WHAT DRIVES HIM: Money inside a pie box and passing the pie off to Andy saying “the woman can’t bake worth a shit.”
Tony Wendice comes up with the best plan I’ve seen from a fictional character trying to kill his wife. He finds an acquaintance from Cambridge with his own secrets to safeguard, C.A. Swann (played by Anthony Dawson), and manipulates him to carrying out his dirty work but not before he takes it in the back with a pair of scissors. With a beautiful wife (played by Grace Kelly), Wendice tries to cover up his tracks with latch keys and reasons for telephone calls. The audience is left in the dark of what people know and don’t know until it all comes to ahead with a memory of a key under a mat. And just to think, this all started with a wife’s misdeeds with a lover.
WHAT DRIVES HIM: Calling his wife and hearing her getting choked out by another man.
Johnny Friendly’s mob ties, and power over the waterfront are just the tip of iceberg. He has Terry Malloy’s (played by Marlon Brando) brother Charley (played by Rod Steiger) killed, and when Terry stands up to him one on one, and is winning, he punks out by calling his thugs. Even at the end when he announces that he will seek revenge, and his voice falls on deaf ears as the factory doors close, we’re left with a sense that Johnny Friendly will get his revenge. That’s scary.
WHAT DRIVES HIM: Big suits and the pursuit of revenge.
Tim Curry haunted my nightmares for the better part of my childhood because Pennywise. Though this made-for-TV mini-series is half masterpiece and half sickening adult melodrama, “It” exists in the world because of the terrifying performance that Tim Curry delivers. Though writer/director Tommy Lee Wallace was limited in what he could show (as the film debuted in November on ABC, right before Thanksgiving), he allows the actions of Pennywise to scare us with words. We know that Pennywise rips poor George’s arm off in a sewer as he plays with a boat, the adult Stan kills himself at the thought of Pennywise returning, and he makes balloon popping a national crime.
WHAT DRIVES HIM: Telling the kids how “they float, they all float.”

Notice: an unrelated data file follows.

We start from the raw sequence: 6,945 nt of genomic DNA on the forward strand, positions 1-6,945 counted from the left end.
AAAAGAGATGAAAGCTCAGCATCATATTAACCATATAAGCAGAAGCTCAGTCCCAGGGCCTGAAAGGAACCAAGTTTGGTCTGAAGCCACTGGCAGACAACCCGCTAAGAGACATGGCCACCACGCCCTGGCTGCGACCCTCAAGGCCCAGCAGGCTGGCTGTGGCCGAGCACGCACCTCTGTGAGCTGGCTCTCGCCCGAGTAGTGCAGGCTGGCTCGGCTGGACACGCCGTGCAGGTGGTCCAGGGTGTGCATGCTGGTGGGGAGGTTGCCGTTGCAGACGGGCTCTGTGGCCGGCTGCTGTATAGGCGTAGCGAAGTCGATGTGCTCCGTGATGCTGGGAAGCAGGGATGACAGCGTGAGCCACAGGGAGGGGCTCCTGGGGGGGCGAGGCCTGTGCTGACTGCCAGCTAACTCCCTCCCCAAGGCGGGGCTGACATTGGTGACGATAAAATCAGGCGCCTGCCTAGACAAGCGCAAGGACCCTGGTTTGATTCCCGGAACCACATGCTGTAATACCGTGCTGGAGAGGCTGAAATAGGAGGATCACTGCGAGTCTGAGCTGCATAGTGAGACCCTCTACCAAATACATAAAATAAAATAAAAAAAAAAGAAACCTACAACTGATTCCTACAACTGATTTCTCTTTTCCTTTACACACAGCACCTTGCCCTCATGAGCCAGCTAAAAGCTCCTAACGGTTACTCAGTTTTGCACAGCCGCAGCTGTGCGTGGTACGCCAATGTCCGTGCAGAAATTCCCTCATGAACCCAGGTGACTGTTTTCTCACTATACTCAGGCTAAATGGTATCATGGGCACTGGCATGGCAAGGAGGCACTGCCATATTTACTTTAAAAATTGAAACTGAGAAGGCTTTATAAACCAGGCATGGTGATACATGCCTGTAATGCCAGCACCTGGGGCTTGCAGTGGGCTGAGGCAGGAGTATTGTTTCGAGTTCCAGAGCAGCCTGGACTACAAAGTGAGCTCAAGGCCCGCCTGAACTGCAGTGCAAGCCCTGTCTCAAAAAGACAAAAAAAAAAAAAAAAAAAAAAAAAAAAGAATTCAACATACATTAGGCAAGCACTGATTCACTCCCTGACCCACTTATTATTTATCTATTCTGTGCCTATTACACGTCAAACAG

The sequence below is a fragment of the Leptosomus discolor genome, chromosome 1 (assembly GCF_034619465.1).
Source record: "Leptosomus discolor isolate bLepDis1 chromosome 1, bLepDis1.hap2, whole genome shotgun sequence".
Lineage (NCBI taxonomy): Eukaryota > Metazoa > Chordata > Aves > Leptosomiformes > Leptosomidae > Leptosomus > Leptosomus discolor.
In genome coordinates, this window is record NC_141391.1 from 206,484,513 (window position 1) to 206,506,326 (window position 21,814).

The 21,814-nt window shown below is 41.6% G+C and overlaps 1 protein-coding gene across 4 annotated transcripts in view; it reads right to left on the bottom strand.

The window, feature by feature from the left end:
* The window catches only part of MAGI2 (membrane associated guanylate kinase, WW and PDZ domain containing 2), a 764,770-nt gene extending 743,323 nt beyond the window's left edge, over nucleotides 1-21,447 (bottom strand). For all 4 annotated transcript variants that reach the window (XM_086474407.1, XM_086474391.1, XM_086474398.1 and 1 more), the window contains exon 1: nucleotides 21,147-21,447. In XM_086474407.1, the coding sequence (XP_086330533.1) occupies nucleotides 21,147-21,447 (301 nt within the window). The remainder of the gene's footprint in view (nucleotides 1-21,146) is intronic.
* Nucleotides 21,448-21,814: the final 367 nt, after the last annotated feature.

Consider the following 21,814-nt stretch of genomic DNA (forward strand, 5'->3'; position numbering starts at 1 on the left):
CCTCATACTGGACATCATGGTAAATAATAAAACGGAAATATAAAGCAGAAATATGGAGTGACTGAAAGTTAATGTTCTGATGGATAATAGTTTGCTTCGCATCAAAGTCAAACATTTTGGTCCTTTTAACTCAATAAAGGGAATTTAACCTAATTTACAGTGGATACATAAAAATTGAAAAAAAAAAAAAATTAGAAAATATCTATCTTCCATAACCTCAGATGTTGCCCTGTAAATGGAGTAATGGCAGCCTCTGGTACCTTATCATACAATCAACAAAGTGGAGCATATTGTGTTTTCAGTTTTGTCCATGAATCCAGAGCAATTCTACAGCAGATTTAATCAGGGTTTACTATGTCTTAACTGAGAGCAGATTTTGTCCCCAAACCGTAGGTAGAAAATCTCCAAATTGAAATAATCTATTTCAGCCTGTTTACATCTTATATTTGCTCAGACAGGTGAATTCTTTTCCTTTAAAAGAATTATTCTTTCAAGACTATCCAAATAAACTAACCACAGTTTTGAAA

It’s one of the most overlooked performances in history as far as I’m concerned. She’s deadly, she’s hot, and she will fold your laundry as she thinks of her next way to ruin your life. Peyton, as we’re not even sure if that’s her real name by film’s end, is the wife of a doctor that is accused of sexually assaulting his patients. When he kills himself, the pregnant “Mrs. Mott” miscarriages, gets an emergency hysterectomy, and declares war on Claire (played by Annabella Sciorra), the woman who came first with the doctor’s indiscretions. Peyton infuses her way into Claire’s life by befriending her daughter Emma (played by Madeline Zima) by twisting her school bully’s arm and telling him she’s going to “rip your fucking head off.” She makes not-so-subtle sexual advances to her scientist husband Michael (played by Matt McCoy) through sexy nightgowns, wet clothes, and innuendos. She also manages to abuse the sweet Solomon (played by Ernie Hudson), the mentally disabled worker just trying to build a fence. She makes out to be a child molester when she’s done with him. But it’s the sassy Marlene Craven (played by Oscar-winner Julianne Moore) that gets the shitty end of the stick as she runs into a greenhouse to tell Claire about Peyton’s real past and takes in the back from falling glass and debris. But where Peyton really shines in her villainous ways is by breastfeeding Claire’s newborn baby Joey in the dark of night. You can shoot, kill, or torture a person, but taking the maternal place of a woman might be one of the lowest. It’s a work that not many people think of but all people should seek if you haven’t seen it.
WHAT DRIVES HER: See through nightgowns and the sexiest person to ever cut an apple and eat it while she watches someone die.
Time to include your own in the comments below.